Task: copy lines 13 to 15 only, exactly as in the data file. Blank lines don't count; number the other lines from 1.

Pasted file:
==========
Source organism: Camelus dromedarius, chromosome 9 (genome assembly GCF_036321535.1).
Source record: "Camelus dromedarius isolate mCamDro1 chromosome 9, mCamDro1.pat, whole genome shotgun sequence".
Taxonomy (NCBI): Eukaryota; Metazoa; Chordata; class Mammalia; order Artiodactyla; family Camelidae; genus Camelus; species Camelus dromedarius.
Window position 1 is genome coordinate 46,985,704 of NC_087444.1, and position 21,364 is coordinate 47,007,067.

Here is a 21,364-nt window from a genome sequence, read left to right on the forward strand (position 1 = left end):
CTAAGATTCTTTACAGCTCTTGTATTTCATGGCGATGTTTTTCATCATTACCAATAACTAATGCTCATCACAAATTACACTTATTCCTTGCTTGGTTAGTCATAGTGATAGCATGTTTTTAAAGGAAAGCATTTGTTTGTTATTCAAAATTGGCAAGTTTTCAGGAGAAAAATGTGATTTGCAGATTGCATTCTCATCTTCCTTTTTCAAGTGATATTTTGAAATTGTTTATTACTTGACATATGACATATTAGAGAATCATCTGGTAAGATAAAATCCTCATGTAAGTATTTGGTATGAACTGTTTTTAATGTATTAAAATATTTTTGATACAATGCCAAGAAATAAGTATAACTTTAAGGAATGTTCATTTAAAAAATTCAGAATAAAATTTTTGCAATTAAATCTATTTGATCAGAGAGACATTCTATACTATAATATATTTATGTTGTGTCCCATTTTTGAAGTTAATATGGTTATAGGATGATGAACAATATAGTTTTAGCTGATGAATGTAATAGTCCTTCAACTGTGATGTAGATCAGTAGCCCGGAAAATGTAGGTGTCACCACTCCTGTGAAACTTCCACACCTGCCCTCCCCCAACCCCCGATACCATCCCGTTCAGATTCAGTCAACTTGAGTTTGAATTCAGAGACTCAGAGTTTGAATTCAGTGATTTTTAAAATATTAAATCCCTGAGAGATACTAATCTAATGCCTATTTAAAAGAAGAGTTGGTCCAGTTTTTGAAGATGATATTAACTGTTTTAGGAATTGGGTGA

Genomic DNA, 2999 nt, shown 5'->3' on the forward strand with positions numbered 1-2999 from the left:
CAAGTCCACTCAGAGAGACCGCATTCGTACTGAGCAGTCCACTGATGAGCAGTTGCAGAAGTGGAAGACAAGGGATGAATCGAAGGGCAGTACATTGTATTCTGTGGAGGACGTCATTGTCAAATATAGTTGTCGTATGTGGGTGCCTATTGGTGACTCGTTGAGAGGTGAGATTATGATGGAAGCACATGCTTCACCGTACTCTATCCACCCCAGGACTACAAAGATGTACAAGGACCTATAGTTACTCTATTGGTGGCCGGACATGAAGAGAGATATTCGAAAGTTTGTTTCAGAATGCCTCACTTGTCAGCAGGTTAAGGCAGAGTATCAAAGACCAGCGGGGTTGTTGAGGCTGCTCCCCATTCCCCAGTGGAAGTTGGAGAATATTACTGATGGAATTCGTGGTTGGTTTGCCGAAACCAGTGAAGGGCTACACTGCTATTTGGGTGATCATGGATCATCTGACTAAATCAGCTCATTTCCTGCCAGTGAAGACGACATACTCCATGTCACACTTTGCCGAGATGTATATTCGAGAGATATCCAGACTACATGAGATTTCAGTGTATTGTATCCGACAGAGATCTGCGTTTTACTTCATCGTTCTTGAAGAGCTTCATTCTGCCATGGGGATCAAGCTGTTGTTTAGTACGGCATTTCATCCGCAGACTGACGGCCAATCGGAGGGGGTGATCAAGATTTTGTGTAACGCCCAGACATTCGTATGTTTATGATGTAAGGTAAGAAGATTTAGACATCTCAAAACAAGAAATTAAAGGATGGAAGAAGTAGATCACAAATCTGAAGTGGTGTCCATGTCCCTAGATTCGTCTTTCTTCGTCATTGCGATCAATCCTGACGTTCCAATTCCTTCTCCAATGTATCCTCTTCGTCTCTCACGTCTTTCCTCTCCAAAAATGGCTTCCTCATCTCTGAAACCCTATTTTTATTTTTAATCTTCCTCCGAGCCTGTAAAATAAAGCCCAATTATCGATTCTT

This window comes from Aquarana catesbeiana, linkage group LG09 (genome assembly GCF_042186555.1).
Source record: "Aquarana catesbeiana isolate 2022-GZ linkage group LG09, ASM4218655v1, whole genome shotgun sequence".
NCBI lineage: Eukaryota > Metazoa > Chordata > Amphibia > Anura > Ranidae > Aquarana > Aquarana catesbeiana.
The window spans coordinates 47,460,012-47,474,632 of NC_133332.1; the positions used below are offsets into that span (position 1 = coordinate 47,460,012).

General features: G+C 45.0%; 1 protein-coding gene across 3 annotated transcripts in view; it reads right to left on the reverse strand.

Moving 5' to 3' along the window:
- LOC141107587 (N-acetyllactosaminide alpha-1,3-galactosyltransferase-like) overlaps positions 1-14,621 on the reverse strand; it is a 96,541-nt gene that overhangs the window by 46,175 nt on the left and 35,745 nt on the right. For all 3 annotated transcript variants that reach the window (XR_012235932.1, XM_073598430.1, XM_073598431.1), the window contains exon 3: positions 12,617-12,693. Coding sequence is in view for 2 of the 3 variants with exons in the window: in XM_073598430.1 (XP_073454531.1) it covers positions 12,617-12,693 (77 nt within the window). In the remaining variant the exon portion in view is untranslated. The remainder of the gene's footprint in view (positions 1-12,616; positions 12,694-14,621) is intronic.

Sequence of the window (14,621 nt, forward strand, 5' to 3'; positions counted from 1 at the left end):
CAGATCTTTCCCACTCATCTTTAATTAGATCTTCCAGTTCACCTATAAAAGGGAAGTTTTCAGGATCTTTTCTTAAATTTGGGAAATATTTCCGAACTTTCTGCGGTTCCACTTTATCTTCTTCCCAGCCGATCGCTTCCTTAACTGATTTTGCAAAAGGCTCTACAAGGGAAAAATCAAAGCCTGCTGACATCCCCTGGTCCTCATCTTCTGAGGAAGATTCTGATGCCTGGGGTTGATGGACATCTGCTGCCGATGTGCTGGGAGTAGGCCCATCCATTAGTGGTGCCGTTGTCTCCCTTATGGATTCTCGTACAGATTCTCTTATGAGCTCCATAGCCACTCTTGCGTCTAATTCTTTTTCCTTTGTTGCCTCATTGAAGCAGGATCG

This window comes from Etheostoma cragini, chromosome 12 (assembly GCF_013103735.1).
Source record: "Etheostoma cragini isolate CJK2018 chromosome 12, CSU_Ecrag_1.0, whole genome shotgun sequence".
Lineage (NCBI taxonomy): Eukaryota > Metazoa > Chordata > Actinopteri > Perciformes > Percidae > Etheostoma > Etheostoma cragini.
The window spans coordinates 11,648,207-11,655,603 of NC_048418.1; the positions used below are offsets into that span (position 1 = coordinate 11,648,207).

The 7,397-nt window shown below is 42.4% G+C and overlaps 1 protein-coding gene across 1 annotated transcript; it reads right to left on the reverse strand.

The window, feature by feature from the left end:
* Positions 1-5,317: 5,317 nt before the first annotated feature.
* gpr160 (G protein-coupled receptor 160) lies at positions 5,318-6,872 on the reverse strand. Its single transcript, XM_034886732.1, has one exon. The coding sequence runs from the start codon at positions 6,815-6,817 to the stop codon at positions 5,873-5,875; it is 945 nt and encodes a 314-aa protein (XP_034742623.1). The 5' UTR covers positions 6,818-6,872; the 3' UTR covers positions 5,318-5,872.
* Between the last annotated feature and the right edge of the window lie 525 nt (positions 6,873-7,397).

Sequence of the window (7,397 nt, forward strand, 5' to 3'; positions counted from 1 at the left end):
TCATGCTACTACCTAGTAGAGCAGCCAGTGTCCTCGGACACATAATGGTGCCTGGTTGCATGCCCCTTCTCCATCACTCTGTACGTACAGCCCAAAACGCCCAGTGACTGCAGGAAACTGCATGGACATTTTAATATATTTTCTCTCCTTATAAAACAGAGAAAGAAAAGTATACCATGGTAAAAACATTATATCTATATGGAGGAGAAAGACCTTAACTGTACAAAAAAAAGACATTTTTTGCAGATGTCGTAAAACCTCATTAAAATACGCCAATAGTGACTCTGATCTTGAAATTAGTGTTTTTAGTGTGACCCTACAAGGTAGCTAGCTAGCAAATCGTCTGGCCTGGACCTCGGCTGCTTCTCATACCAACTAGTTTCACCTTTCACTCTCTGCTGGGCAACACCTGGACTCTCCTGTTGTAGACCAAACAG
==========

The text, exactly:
General features: G+C 45.0%; 1 protein-coding gene across 3 annotated transcripts in view; it reads right to left on the reverse strand.

Moving 5' to 3' along the window:
- LOC141107587 (N-acetyllactosaminide alpha-1,3-galactosyltransferase-like) overlaps positions 1-14,621 on the reverse strand; it is a 96,541-nt gene that overhangs the window by 46,175 nt on the left and 35,745 nt on the right. For all 3 annotated transcript variants that reach the window (XR_012235932.1, XM_073598430.1, XM_073598431.1), the window contains exon 3: positions 12,617-12,693. Coding sequence is in view for 2 of the 3 variants with exons in the window: in XM_073598430.1 (XP_073454531.1) it covers positions 12,617-12,693 (77 nt within the window). In the remaining variant the exon portion in view is untranslated. The remainder of the gene's footprint in view (positions 1-12,616; positions 12,694-14,621) is intronic.